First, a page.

A limitation of this pilot study is the small sample size which complicates the statistical analysis. However, most indicators reached statistical significance between groups, and the results are likely to be more convincing when analysing a larger sample. In addition, these findings are limited by the period of intervention investigated in this study; hence further investigations are required to assess the effect of telemedicine on glycaemic control.

CONCLUSION

In children with unsatisfactory glycaemic control of DM1, RC was feasible and led to a significant improvement in glycaemic control (HbA1c, glycaemic variability), in the absence of more frequent episodes of DKA and severe hypoglycaemia. Further evaluation of the effectiveness of telemedicine in such children with DM1 through studies with larger sample size is warranted. Moreover, additional studies are required to assess the duration and long-term effect of the use of telemedicine for counselling patients on glycaemic control.

ADDITIONAL INFORMATION

Funding. The work was performed within the framework of the national charity programme for helping children with endocrine diseases Alpha Endo with the financial support of the KAF foundation. The company Medtronic LLC provided CareLink USB for the research. The stock company Bayer provided the glucometers Contour TS and test strips to them for the study.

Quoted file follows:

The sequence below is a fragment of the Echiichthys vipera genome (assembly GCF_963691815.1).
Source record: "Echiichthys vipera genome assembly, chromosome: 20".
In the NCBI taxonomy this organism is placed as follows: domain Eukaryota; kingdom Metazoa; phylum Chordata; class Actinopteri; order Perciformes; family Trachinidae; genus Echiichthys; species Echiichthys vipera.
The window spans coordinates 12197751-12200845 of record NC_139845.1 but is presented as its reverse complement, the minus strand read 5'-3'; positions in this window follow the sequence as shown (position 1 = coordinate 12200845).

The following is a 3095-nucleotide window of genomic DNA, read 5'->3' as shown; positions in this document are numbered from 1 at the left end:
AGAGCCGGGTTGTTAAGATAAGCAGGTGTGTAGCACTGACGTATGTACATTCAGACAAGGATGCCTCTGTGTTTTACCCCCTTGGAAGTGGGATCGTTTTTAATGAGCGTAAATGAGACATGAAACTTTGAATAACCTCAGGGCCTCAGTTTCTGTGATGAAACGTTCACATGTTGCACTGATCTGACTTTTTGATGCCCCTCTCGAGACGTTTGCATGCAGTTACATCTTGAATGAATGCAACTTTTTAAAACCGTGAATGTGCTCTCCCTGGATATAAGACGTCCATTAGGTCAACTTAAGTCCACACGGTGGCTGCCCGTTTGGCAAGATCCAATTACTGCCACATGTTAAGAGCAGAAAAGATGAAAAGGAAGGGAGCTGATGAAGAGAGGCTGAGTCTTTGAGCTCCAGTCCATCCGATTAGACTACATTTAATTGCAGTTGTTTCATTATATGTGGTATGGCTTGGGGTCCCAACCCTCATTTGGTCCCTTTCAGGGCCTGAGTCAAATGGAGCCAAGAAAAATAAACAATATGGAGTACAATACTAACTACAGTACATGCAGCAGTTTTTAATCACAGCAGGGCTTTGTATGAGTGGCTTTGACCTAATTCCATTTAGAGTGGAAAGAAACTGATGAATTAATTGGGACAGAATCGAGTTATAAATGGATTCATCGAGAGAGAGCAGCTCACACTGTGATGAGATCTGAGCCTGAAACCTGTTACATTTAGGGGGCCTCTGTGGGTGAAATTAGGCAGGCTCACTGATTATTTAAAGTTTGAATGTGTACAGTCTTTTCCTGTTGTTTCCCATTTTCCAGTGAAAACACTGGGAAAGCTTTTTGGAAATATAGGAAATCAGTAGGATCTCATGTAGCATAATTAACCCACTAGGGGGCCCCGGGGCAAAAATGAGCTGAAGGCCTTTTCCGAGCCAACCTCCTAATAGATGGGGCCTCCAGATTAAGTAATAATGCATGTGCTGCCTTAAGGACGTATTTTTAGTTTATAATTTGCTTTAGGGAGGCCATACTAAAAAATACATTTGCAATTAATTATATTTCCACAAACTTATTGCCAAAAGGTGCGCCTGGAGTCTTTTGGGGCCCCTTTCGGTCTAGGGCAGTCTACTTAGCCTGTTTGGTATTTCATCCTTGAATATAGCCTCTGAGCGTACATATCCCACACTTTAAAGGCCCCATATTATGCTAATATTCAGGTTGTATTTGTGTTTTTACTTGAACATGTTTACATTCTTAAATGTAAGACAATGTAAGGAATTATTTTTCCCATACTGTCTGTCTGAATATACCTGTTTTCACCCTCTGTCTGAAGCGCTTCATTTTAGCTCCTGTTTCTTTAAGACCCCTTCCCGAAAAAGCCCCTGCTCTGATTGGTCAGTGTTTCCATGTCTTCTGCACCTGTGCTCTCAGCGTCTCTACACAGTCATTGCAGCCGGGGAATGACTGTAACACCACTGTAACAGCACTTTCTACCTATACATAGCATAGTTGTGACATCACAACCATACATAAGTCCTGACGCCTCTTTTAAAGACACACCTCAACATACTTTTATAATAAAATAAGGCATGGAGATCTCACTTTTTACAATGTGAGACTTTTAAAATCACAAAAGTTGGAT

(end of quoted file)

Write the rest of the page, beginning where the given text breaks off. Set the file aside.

Conflict of interest. The authors have no conflicts of interest to declare.

Participation of authors. Laptev D.N. participated in the clinical study, registration, analysis and statistical processing of the data obtained and writing the text. Peterkova V.A. participated in the scientific management, design and study planning.

Dmitry N. Laptev

Endocrinology Research Centre

Author for correspondence.
Email: laptevdn@ya.ru
ORCID iD: 0000-0002-4316-8546
SPIN-code: 2419-4019

Russian Federation, 11, Dm. Ulyanova street, Moscow, 117036

PhD, Head of Pediatric Diabetes, Department of Pediatrics

Valentina A. Peterkova

Endocrinology Research Centre

Email: peterkovava@hotmail.com
ORCID iD: 0000-0002-5507-4627
SPIN-code: 4009-2463

Russian Federation, 11, Dm. Ulyanova street, Moscow, 117036

Academician of RAS, Professor, PhD, Head of Department of Pediatrics

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Supplementary files

Supplementary Files Action
1. Fig. 1. Dynamics of the level of HbA1c during the study in the RC group (red diamond and line) and TC group (blue square and line). The data are presented as the mean ± standard error of the mean (M±SEM) View (19KB) Indexing metadata
2. Fig. 2. Change in indicators at the end of the study relative to baseline levels in the RC group (red columns) and TC group (blue columns). Data are presented as mean ± standard error of the mean (M ± SEM) View (97KB) Indexing metadata
3. Fig. 3. Changes in the indicators of quality of life in parents of children with DM1, relative to baseline levels, at the end of study View (32KB) Indexing metadata
4. Fig. 4. Changes in the indicator of quality of life in children with DM1, relative to baseline levels, at the end of study View (32KB) Indexing metadata
5. Fig. 5. The incidence of episodes of severe hypoglycaemia and diabetic ketoacidosis for the entire study period in the RC group (red columns) and TC group (blue columns). View (20KB) Indexing metadata